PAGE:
Big funding gap alarms principals

4th May 2001 at 01:00
Neil Munro reports on continuing conflict over how the cake is cut.

COLLEGE principals claimed this week that the way they are funded still does not command the full confidence of the sector.

If the additional sums required to run colleges as a result of major capital investment are included, the allocations range from 32 per cent more for West Lothian College to 15 per cent less for Shetland.

The reaction came following last week's grant announcement by the Scottish Further Education Funding Council where despite a 12.5 per cent increase for the sector, to pound;414 million, there is a huge variation in the fortunes of individual colleges.

Fifteen colleges receive rises of 5 per cent or less , three will receive rises of under 1 per cent and four including Shetland will actually have less. At the fortunate end of the range, 10 colleges have been awarded an additional 10 per cent or more. The average increase on a year-by-year comparison is 6.9 per cent.

Tom Kelly, chief officer of the Association of Scottish Colleges, says much of the extra money is for extra growth - such as pound;12 million more for student support, an additional pound;8 million for recruiting and teaching disadvantaged students and pound;9.7 million for growth in teaching activity and overall enrolments.

But there is only pound;4.4 million extra towards the ongoing costs of teaching, an increase of just 1.5 per cent. Together with the 1 per cent "efficiency gain" requiring colleges to make savings, Mr Kelly said, "this denies colleges the same opportunity to reward staff that universities and schools will get. There will be concern that many colleges aregetting very small increases with which to fund next year's teaching."

He added: "There is more algebra than vision in these allocations. Colleges are not getting the end to financial uncertainty they were promised."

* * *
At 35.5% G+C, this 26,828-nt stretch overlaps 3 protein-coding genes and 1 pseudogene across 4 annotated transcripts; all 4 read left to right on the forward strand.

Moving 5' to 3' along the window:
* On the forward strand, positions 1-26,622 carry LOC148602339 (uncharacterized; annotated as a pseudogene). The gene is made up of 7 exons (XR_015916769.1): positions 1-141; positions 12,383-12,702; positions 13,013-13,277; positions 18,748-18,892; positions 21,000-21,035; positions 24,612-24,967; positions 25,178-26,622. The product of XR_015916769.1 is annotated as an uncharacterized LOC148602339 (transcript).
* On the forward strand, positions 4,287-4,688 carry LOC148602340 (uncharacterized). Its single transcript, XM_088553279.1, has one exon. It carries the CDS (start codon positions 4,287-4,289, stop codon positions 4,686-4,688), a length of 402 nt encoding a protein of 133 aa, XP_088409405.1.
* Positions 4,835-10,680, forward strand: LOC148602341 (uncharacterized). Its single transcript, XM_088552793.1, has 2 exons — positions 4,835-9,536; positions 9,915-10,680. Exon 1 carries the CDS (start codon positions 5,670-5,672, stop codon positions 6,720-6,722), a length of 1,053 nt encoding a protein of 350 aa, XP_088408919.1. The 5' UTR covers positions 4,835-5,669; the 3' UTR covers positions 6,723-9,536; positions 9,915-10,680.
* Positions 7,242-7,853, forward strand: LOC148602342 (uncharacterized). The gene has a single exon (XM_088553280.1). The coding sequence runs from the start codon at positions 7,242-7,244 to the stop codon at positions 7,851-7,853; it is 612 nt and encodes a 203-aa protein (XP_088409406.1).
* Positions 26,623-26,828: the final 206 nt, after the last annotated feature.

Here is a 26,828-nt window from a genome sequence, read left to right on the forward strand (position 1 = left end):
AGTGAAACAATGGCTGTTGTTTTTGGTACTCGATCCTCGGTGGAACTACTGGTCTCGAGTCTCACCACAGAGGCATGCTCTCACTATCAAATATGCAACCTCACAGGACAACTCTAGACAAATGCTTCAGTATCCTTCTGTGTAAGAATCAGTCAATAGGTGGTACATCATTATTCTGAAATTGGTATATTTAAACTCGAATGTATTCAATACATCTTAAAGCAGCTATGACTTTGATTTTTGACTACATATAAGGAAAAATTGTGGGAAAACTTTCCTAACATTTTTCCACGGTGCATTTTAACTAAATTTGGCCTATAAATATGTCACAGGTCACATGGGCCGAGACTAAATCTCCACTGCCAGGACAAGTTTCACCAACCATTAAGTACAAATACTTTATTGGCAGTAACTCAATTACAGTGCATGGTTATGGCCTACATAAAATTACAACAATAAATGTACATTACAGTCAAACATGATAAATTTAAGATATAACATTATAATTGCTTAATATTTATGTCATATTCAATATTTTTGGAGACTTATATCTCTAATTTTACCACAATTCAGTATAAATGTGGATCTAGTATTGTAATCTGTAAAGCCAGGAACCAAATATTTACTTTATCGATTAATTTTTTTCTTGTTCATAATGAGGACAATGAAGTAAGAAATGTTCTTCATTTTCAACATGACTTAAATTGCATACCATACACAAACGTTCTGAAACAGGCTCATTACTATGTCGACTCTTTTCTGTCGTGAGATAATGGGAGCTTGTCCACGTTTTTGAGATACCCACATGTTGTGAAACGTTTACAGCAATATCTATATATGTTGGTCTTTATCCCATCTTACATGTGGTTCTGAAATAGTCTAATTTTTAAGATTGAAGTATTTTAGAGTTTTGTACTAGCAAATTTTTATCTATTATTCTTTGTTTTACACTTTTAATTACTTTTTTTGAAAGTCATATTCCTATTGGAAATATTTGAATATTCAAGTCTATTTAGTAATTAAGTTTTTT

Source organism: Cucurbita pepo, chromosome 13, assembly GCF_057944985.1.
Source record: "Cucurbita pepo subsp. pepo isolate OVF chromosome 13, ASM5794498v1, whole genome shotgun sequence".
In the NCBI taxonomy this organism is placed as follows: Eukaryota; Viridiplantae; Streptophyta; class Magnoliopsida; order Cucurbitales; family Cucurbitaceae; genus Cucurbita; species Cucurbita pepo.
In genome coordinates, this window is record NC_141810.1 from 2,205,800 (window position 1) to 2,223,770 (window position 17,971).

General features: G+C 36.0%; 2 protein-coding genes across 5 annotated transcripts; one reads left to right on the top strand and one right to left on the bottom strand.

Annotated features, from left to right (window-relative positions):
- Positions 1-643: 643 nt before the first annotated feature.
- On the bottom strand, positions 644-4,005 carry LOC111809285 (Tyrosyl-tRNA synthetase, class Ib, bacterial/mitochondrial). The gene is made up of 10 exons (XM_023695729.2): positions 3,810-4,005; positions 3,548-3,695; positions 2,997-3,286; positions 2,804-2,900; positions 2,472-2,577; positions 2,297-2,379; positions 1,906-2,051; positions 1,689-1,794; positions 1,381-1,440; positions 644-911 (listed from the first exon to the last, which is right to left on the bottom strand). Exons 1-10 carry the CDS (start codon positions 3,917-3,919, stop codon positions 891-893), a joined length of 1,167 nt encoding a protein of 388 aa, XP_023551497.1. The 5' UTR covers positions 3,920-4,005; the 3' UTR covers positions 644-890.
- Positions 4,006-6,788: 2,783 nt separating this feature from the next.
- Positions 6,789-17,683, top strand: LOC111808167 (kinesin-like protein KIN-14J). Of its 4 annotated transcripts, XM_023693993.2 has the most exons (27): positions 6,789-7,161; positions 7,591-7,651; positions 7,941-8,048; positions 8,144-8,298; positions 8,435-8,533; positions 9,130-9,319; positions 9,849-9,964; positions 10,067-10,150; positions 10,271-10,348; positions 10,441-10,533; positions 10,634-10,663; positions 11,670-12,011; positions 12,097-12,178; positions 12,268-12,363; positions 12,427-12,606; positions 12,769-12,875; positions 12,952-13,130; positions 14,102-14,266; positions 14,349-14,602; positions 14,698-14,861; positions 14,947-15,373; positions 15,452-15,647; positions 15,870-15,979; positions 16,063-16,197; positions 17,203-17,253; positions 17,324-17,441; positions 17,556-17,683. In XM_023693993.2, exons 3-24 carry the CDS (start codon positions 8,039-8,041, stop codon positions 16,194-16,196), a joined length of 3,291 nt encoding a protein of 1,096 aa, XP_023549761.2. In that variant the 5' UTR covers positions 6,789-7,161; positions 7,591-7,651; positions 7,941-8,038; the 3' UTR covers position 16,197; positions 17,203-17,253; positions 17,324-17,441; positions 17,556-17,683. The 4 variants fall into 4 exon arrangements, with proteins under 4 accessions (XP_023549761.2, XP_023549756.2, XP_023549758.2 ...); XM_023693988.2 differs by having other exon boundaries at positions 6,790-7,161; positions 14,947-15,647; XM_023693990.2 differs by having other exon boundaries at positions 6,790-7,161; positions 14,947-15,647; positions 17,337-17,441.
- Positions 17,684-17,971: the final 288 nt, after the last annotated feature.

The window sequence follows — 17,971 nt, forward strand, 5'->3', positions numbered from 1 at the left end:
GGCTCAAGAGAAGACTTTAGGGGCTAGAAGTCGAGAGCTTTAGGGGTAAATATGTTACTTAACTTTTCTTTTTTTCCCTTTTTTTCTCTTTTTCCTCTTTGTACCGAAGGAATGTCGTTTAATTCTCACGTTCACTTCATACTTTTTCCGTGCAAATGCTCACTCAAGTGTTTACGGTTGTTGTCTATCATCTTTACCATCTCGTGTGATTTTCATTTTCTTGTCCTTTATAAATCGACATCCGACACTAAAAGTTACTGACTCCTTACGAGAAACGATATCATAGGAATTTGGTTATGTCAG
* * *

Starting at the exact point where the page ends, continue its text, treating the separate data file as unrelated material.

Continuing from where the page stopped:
David Wann, the council's deputy chief executive, said colleges were warned in advance what they were likely to receive, in particular that they would be funded to accommodate student growth of between 3 per cent and 5 per cent.

The four colleges which will receive less next session - Langside, Lews Castle, Stevenson and Shetland - anticipated this would happen. The funding council is providing "transitional relief" of pound;2.2 million to help them, but that has been cut by half from what was provided this year.

The three with the smallest rises - Borders, Clydebank and Moray - did so because the funding council is now satisfied that their costs are in line with the sector as a whole.

The lucky "top 10" have been rewarded for having a better record of growth and also their success in attracting more students from disadvantaged areas, Mr Wann said.

This was confirmed by Iain Ovens, principal of Dundee College, which had one of the largest increases. Dundee recruits 32 per cent of its students from the 20 poorest postcode areas, and has met its "ambitious target" for overall student growth of 6 per cent.

Mr Ovens acknowledges that the methodology represents a complex calculation. He added, however: "It is none the less much easier for colleges to know what their targets are, compared to the funding regime in the past which was based retrospectively on previous student numbers."


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